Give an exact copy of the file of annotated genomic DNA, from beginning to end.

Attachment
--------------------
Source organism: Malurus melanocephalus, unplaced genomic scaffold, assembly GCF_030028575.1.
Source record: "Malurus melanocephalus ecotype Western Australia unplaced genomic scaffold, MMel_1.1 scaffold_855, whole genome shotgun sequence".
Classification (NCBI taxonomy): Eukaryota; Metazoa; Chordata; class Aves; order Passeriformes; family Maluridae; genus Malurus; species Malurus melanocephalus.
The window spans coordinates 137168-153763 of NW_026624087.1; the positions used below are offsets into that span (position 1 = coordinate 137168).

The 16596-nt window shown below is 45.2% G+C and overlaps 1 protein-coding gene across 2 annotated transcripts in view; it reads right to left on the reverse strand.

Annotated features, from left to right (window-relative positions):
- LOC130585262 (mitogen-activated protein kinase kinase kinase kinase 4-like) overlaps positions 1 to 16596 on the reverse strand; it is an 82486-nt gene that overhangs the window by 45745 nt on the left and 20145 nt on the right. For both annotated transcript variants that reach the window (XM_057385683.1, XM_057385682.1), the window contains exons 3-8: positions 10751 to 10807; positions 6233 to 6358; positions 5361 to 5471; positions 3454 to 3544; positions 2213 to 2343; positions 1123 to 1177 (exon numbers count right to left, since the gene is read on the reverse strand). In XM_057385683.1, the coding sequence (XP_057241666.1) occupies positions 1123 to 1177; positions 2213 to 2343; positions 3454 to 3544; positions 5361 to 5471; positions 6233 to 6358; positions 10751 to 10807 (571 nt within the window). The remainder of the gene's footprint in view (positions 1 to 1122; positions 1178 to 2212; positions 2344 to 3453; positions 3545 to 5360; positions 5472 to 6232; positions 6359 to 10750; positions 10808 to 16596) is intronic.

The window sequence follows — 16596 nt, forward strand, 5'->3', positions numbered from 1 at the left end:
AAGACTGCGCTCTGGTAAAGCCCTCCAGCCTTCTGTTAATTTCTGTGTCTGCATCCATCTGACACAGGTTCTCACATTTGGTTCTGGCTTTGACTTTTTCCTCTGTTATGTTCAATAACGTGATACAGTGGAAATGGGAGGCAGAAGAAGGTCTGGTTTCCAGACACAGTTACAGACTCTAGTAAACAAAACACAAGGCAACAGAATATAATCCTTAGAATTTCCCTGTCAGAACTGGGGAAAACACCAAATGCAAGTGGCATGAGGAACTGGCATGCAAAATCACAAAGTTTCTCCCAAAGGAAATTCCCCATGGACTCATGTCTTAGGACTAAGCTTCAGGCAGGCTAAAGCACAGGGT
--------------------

Source organism: Malurus melanocephalus, unplaced genomic scaffold, assembly GCF_030028575.1.
Source record: "Malurus melanocephalus ecotype Western Australia unplaced genomic scaffold, MMel_1.1 scaffold_855, whole genome shotgun sequence".
Classification (NCBI taxonomy): Eukaryota; Metazoa; Chordata; class Aves; order Passeriformes; family Maluridae; genus Malurus; species Malurus melanocephalus.
The window spans coordinates 137168-153763 of NW_026624087.1; the positions used below are offsets into that span (position 1 = coordinate 137168).

The 16596-nt window shown below is 45.2% G+C and overlaps 1 protein-coding gene across 2 annotated transcripts in view; it reads right to left on the reverse strand.

Annotated features, from left to right (window-relative positions):
- LOC130585262 (mitogen-activated protein kinase kinase kinase kinase 4-like) overlaps positions 1 to 16596 on the reverse strand; it is an 82486-nt gene that overhangs the window by 45745 nt on the left and 20145 nt on the right. For both annotated transcript variants that reach the window (XM_057385683.1, XM_057385682.1), the window contains exons 3-8: positions 10751 to 10807; positions 6233 to 6358; positions 5361 to 5471; positions 3454 to 3544; positions 2213 to 2343; positions 1123 to 1177 (exon numbers count right to left, since the gene is read on the reverse strand). In XM_057385683.1, the coding sequence (XP_057241666.1) occupies positions 1123 to 1177; positions 2213 to 2343; positions 3454 to 3544; positions 5361 to 5471; positions 6233 to 6358; positions 10751 to 10807 (571 nt within the window). The remainder of the gene's footprint in view (positions 1 to 1122; positions 1178 to 2212; positions 2344 to 3453; positions 3545 to 5360; positions 5472 to 6232; positions 6359 to 10750; positions 10808 to 16596) is intronic.

The window sequence follows — 16596 nt, forward strand, 5'->3', positions numbered from 1 at the left end:
AAGACTGCGCTCTGGTAAAGCCCTCCAGCCTTCTGTTAATTTCTGTGTCTGCATCCATCTGACACAGGTTCTCACATTTGGTTCTGGCTTTGACTTTTTCCTCTGTTATGTTCAATAACGTGATACAGTGGAAATGGGAGGCAGAAGAAGGTCTGGTTTCCAGACACAGTTACAGACTCTAGTAAACAAAACACAAGGCAACAGAATATAATCCTTAGAATTTCCCTGTCAGAACTGGGGAAAACACCAAATGCAAGTGGCATGAGGAACTGGCATGCAAAATCACAAAGTTTCTCCCAAAGGAAATTCCCCATGGACTCATGTCTTAGGACTAAGCTTCAGGCAGGCTAAAGCACAGGGT